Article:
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Rest Insured?

Insuring your company from the get-go may be expensive, but it's crucial to your survival.
Magazine Contributor
2 min read

This story appears in the February 2004 issue of Entrepreneur. Subscribe »

Getting insurance for your business and business property has never really been an easy undertaking, and it's still one of the most important start-up tasks you'll face. Due to the aftermath of 9/11 and the continuing slow economy, it's also gotten more expensive.

According to Gary W. Eberhart, former executive vice president of the National Association of Professional Insurance Agents, "Some of the policy provisions, some of the coverage that every business used to have, may or may not be available anymore." Generally, you can expect higher premiums, higher deductibles and leaner coverage. And if you're in a high-profile building, such as a landmark or a city center, you won't be likely to get terrorism insurance.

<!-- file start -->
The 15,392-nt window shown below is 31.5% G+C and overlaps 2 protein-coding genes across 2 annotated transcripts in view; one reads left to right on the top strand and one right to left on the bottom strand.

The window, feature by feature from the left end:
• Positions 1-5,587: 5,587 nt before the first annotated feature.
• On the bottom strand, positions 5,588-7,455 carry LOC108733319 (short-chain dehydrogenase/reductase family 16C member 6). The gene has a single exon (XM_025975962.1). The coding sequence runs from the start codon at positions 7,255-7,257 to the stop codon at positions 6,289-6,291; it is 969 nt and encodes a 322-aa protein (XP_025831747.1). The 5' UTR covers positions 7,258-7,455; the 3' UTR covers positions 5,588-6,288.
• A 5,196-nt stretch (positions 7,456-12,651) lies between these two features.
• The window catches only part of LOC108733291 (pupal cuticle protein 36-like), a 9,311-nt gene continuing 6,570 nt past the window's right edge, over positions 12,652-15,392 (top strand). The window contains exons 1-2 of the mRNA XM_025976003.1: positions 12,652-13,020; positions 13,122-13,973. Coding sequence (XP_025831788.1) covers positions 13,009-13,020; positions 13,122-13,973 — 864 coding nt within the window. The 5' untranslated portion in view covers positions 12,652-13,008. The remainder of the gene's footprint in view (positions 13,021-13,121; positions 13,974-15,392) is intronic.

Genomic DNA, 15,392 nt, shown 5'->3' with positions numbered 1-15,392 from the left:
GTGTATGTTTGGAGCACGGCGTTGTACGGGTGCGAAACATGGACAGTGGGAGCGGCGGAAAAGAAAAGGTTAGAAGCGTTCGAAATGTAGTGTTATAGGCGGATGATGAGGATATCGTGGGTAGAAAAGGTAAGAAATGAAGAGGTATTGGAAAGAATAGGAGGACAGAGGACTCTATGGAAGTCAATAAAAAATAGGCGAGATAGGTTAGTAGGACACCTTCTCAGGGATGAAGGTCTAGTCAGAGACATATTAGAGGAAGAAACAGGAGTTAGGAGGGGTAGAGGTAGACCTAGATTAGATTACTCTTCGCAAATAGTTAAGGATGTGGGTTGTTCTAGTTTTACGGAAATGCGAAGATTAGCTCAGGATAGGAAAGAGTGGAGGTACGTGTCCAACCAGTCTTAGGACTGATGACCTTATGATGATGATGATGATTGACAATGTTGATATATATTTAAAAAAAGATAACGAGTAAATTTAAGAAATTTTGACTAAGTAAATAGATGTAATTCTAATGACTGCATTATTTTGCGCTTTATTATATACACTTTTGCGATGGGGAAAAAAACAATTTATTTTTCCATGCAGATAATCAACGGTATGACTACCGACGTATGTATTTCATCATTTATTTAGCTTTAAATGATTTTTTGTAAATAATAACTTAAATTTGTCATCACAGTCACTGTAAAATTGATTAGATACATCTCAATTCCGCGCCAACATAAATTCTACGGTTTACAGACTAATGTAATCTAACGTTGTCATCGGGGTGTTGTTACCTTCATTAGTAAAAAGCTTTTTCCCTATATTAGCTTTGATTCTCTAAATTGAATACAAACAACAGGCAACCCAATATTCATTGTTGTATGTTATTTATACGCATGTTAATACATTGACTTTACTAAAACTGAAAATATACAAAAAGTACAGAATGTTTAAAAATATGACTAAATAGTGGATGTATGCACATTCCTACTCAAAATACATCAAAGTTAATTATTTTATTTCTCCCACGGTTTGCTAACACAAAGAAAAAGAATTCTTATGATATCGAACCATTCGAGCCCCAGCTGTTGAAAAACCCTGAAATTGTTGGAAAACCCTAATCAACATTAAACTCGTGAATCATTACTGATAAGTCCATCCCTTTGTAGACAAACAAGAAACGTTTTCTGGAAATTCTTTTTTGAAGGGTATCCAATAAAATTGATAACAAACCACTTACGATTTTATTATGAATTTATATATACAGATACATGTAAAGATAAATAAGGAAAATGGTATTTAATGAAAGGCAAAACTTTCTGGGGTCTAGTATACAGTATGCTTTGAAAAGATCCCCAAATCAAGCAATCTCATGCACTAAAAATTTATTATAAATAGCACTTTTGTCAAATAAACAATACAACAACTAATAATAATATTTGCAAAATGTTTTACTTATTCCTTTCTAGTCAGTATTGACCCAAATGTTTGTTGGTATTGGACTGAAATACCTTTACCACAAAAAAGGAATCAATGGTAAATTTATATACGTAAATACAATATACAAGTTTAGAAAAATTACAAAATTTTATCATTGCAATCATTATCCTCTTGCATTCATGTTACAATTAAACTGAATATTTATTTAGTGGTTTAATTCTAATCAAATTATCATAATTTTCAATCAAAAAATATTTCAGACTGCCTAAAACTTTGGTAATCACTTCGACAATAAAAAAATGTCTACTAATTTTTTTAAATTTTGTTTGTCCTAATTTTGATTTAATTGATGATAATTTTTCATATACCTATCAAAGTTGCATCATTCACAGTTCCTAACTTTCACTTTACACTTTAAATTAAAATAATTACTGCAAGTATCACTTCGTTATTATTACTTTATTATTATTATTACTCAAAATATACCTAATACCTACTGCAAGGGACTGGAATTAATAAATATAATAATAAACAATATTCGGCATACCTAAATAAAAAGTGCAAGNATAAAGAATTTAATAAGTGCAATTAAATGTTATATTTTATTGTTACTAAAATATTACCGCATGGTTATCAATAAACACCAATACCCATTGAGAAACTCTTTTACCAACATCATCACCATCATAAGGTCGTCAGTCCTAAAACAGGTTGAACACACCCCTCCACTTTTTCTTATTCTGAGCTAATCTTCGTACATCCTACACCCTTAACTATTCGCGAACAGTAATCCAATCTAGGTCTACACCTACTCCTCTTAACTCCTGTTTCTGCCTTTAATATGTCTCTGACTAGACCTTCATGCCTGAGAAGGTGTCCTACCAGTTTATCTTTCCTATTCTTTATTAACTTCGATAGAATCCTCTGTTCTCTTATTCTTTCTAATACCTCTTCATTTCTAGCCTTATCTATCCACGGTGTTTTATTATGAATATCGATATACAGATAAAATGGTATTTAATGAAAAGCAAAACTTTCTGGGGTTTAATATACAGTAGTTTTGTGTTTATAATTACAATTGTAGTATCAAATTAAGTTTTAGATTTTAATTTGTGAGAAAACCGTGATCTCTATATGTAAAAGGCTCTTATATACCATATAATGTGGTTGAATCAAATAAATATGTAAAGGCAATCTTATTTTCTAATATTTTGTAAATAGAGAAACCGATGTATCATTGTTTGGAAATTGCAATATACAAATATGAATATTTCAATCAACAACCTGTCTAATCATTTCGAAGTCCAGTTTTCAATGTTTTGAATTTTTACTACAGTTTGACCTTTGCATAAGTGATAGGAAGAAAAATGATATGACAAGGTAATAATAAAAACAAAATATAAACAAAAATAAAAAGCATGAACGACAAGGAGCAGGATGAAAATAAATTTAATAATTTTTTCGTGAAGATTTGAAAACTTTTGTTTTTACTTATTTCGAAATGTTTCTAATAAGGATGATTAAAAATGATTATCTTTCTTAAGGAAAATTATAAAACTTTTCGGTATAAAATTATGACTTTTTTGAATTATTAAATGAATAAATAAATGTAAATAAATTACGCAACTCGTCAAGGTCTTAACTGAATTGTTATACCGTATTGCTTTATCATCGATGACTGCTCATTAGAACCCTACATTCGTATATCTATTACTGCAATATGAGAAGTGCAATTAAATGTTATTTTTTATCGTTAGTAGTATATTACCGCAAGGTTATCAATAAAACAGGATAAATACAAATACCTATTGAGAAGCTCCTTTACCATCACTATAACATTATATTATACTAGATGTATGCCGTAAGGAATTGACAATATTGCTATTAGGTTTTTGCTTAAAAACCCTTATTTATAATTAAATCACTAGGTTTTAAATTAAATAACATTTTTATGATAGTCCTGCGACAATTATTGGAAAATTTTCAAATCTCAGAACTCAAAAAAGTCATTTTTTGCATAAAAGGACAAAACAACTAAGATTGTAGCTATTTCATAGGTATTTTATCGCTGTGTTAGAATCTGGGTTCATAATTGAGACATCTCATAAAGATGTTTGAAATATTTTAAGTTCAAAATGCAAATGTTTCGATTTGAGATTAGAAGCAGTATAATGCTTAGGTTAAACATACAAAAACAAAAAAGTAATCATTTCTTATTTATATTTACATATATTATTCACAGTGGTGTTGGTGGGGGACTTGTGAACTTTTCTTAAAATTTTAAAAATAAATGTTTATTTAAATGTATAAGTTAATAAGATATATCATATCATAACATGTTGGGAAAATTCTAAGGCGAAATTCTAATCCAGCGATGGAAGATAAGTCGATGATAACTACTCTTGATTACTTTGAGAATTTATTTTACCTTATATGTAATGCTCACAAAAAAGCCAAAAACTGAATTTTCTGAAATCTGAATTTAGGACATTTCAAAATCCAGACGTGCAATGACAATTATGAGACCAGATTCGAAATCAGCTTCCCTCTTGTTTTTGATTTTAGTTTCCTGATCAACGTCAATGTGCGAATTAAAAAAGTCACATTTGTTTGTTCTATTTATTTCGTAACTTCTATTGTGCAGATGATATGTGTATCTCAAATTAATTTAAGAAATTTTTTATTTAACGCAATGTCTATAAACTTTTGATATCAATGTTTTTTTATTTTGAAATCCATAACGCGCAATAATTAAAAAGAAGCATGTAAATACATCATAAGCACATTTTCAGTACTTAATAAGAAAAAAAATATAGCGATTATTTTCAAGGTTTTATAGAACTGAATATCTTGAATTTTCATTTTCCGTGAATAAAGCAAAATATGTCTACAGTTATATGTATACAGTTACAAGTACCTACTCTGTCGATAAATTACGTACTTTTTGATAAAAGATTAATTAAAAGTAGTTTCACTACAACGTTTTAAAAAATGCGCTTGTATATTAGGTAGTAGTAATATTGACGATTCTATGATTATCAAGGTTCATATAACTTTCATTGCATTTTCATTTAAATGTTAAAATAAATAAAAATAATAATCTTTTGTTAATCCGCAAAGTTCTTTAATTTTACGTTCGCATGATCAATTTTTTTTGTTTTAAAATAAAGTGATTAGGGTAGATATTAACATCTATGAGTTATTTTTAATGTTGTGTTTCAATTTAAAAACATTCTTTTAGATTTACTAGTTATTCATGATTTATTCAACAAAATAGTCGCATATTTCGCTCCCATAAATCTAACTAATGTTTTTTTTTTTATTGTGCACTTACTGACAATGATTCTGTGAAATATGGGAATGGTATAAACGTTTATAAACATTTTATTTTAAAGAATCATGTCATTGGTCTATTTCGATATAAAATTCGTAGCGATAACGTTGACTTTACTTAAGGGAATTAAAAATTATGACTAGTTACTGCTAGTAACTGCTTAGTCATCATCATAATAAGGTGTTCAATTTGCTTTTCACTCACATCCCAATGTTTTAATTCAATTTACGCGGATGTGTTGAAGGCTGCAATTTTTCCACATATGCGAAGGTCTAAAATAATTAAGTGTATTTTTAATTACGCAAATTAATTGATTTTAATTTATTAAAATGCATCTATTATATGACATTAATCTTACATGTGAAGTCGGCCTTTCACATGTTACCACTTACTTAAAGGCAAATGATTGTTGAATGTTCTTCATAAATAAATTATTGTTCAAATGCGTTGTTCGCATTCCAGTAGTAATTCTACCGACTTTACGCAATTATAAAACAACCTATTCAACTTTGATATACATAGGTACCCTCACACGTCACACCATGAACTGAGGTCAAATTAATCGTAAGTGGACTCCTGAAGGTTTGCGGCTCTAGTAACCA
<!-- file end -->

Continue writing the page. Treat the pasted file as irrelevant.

It's not all bad news, though. As Eberhart notes, insurance coverage moves in business cycles-the marketplace and the cycle are down right now, but when the economy shoots up, you can expect property and casualty insurance to rebound in a similar fashion. Until then, Eberhart advises start-ups to plan on getting insurance coverage very early in your business plan, secure a trusted insurance agent who can also act as a business advisor, and be very honest with your agent about your business needs to get the most targeted coverage.

"The thing that so many small businesses fail to do is to buy coverage for loss of income due to business interruption," says Eberhart. "You can have fire insurance and liability insurance, but if the building burns down, those six months that you're not in business, you're going to need some income."

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